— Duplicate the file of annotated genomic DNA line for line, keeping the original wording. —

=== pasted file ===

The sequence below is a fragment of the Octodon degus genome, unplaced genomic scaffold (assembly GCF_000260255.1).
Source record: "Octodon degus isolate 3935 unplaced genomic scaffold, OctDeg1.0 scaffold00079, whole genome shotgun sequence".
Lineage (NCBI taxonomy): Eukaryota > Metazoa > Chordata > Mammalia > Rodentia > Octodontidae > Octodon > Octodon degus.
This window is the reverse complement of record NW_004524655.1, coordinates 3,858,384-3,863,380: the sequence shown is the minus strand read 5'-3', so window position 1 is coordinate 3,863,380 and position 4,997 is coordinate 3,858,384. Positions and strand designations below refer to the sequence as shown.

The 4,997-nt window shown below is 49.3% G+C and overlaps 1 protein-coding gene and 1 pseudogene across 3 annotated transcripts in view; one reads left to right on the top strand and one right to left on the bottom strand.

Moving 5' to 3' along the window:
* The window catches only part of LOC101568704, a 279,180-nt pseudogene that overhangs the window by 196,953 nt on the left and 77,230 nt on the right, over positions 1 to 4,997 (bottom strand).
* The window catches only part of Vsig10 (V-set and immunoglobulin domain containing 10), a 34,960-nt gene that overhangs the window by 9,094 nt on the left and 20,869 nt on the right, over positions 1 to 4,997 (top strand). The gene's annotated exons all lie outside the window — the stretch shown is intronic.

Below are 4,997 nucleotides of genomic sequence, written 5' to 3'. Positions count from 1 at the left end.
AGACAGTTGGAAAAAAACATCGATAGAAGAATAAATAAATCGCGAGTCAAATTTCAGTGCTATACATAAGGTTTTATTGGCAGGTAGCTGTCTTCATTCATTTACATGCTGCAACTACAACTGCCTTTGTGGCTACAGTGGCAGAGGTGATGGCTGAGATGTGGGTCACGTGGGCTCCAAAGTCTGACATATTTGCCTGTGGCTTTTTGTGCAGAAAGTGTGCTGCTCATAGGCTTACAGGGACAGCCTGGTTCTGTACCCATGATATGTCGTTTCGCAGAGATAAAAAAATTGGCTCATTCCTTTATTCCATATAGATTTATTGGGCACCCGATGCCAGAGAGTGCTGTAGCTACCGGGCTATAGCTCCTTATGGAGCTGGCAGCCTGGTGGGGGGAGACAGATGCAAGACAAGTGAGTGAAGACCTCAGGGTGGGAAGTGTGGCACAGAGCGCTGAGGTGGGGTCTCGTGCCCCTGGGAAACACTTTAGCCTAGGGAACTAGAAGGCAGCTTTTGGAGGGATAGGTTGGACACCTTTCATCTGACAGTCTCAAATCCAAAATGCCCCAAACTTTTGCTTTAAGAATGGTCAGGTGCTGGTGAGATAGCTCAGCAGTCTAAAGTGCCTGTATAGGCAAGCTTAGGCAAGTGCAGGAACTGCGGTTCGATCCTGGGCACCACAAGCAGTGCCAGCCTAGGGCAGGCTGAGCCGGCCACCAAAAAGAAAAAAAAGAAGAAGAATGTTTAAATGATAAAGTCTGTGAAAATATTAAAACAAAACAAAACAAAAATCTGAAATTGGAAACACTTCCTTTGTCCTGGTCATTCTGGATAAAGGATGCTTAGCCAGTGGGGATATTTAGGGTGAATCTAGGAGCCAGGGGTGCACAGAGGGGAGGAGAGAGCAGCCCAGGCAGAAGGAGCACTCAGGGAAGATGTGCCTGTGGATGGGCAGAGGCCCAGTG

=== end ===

The sequence below is a fragment of the Octodon degus genome, unplaced genomic scaffold (assembly GCF_000260255.1).
Source record: "Octodon degus isolate 3935 unplaced genomic scaffold, OctDeg1.0 scaffold00079, whole genome shotgun sequence".
Lineage (NCBI taxonomy): Eukaryota > Metazoa > Chordata > Mammalia > Rodentia > Octodontidae > Octodon > Octodon degus.
This window is the reverse complement of record NW_004524655.1, coordinates 3,858,384-3,863,380: the sequence shown is the minus strand read 5'-3', so window position 1 is coordinate 3,863,380 and position 4,997 is coordinate 3,858,384. Positions and strand designations below refer to the sequence as shown.

The 4,997-nt window shown below is 49.3% G+C and overlaps 1 protein-coding gene and 1 pseudogene across 3 annotated transcripts in view; one reads left to right on the top strand and one right to left on the bottom strand.

Moving 5' to 3' along the window:
* The window catches only part of LOC101568704, a 279,180-nt pseudogene that overhangs the window by 196,953 nt on the left and 77,230 nt on the right, over positions 1 to 4,997 (bottom strand).
* The window catches only part of Vsig10 (V-set and immunoglobulin domain containing 10), a 34,960-nt gene that overhangs the window by 9,094 nt on the left and 20,869 nt on the right, over positions 1 to 4,997 (top strand). The gene's annotated exons all lie outside the window — the stretch shown is intronic.

Below are 4,997 nucleotides of genomic sequence, written 5' to 3'. Positions count from 1 at the left end.
AGACAGTTGGAAAAAAACATCGATAGAAGAATAAATAAATCGCGAGTCAAATTTCAGTGCTATACATAAGGTTTTATTGGCAGGTAGCTGTCTTCATTCATTTACATGCTGCAACTACAACTGCCTTTGTGGCTACAGTGGCAGAGGTGATGGCTGAGATGTGGGTCACGTGGGCTCCAAAGTCTGACATATTTGCCTGTGGCTTTTTGTGCAGAAAGTGTGCTGCTCATAGGCTTACAGGGACAGCCTGGTTCTGTACCCATGATATGTCGTTTCGCAGAGATAAAAAAATTGGCTCATTCCTTTATTCCATATAGATTTATTGGGCACCCGATGCCAGAGAGTGCTGTAGCTACCGGGCTATAGCTCCTTATGGAGCTGGCAGCCTGGTGGGGGGAGACAGATGCAAGACAAGTGAGTGAAGACCTCAGGGTGGGAAGTGTGGCACAGAGCGCTGAGGTGGGGTCTCGTGCCCCTGGGAAACACTTTAGCCTAGGGAACTAGAAGGCAGCTTTTGGAGGGATAGGTTGGACACCTTTCATCTGACAGTCTCAAATCCAAAATGCCCCAAACTTTTGCTTTAAGAATGGTCAGGTGCTGGTGAGATAGCTCAGCAGTCTAAAGTGCCTGTATAGGCAAGCTTAGGCAAGTGCAGGAACTGCGGTTCGATCCTGGGCACCACAAGCAGTGCCAGCCTAGGGCAGGCTGAGCCGGCCACCAAAAAGAAAAAAAAGAAGAAGAATGTTTAAATGATAAAGTCTGTGAAAATATTAAAACAAAACAAAACAAAAATCTGAAATTGGAAACACTTCCTTTGTCCTGGTCATTCTGGATAAAGGATGCTTAGCCAGTGGGGATATTTAGGGTGAATCTAGGAGCCAGGGGTGCACAGAGGGGAGGAGAGAGCAGCCCAGGCAGAAGGAGCACTCAGGGAAGATGTGCCTGTGGATGGGCAGAGGCCCAGTG